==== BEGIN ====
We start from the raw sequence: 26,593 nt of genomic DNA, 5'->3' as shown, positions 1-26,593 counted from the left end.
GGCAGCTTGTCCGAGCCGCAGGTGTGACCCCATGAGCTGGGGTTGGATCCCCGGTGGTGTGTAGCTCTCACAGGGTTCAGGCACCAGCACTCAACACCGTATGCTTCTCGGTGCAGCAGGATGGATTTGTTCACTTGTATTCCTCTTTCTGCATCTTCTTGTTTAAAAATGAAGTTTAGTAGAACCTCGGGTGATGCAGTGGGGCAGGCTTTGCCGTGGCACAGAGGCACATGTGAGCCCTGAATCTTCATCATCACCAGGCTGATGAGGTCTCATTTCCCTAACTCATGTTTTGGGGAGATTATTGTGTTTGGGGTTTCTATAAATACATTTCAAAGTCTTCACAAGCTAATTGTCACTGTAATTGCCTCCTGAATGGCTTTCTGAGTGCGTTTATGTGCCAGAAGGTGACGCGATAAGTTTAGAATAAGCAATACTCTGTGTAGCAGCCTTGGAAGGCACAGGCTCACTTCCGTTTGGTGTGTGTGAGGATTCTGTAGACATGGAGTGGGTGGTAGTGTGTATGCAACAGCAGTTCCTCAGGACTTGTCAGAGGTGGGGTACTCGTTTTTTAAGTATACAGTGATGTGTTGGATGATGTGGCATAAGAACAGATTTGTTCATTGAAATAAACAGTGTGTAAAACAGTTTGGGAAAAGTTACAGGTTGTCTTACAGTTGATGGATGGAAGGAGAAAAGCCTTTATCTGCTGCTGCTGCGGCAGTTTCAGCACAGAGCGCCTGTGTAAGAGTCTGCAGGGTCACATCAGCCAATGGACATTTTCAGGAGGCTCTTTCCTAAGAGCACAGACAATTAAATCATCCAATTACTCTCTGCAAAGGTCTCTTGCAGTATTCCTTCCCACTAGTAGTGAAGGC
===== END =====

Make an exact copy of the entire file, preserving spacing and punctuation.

We start from the raw sequence: 26,593 nt of genomic DNA, 5'->3' as shown, positions 1-26,593 counted from the left end.
GGCAGCTTGTCCGAGCCGCAGGTGTGACCCCATGAGCTGGGGTTGGATCCCCGGTGGTGTGTAGCTCTCACAGGGTTCAGGCACCAGCACTCAACACCGTATGCTTCTCGGTGCAGCAGGATGGATTTGTTCACTTGTATTCCTCTTTCTGCATCTTCTTGTTTAAAAATGAAGTTTAGTAGAACCTCGGGTGATGCAGTGGGGCAGGCTTTGCCGTGGCACAGAGGCACATGTGAGCCCTGAATCTTCATCATCACCAGGCTGATGAGGTCTCATTTCCCTAACTCATGTTTTGGGGAGATTATTGTGTTTGGGGTTTCTATAAATACATTTCAAAGTCTTCACAAGCTAATTGTCACTGTAATTGCCTCCTGAATGGCTTTCTGAGTGCGTTTATGTGCCAGAAGGTGACGCGATAAGTTTAGAATAAGCAATACTCTGTGTAGCAGCCTTGGAAGGCACAGGCTCACTTCCGTTTGGTGTGTGTGAGGATTCTGTAGACATGGAGTGGGTGGTAGTGTGTATGCAACAGCAGTTCCTCAGGACTTGTCAGAGGTGGGGTACTCGTTTTTTAAGTATACAGTGATGTGTTGGATGATGTGGCATAAGAACAGATTTGTTCATTGAAATAAACAGTGTGTAAAACAGTTTGGGAAAAGTTACAGGTTGTCTTACAGTTGATGGATGGAAGGAGAAAAGCCTTTATCTGCTGCTGCTGCGGCAGTTTCAGCACAGAGCGCCTGTGTAAGAGTCTGCAGGGTCACATCAGCCAATGGACATTTTCAGGAGGCTCTTTCCTAAGAGCACAGACAATTAAATCATCCAATTACTCTCTGCAAAGGTCTCTTGCAGTATTCCTTCCCACTAGTAGTGAAGGC